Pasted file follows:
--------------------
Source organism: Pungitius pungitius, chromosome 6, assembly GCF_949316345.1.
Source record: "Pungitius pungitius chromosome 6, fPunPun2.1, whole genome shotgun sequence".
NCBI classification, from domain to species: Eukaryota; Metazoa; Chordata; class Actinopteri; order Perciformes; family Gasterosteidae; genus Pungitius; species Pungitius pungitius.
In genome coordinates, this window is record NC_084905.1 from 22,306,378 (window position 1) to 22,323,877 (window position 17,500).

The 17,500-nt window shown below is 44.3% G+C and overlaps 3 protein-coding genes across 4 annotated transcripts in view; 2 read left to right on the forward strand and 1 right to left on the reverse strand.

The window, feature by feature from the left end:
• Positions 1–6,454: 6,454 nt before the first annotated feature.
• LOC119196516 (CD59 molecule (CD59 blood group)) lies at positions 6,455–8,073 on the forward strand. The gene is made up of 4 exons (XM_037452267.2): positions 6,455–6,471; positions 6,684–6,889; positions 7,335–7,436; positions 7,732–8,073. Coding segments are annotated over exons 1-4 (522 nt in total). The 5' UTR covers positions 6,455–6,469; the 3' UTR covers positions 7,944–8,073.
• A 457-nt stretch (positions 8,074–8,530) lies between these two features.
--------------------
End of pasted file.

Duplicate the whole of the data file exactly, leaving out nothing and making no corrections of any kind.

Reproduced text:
Source organism: Pungitius pungitius, chromosome 6, assembly GCF_949316345.1.
Source record: "Pungitius pungitius chromosome 6, fPunPun2.1, whole genome shotgun sequence".
NCBI classification, from domain to species: Eukaryota; Metazoa; Chordata; class Actinopteri; order Perciformes; family Gasterosteidae; genus Pungitius; species Pungitius pungitius.
In genome coordinates, this window is record NC_084905.1 from 22,306,378 (window position 1) to 22,323,877 (window position 17,500).

The 17,500-nt window shown below is 44.3% G+C and overlaps 3 protein-coding genes across 4 annotated transcripts in view; 2 read left to right on the forward strand and 1 right to left on the reverse strand.

The window, feature by feature from the left end:
• Positions 1–6,454: 6,454 nt before the first annotated feature.
• LOC119196516 (CD59 molecule (CD59 blood group)) lies at positions 6,455–8,073 on the forward strand. The gene is made up of 4 exons (XM_037452267.2): positions 6,455–6,471; positions 6,684–6,889; positions 7,335–7,436; positions 7,732–8,073. Coding segments are annotated over exons 1-4 (522 nt in total). The 5' UTR covers positions 6,455–6,469; the 3' UTR covers positions 7,944–8,073.
• A 457-nt stretch (positions 8,074–8,530) lies between these two features.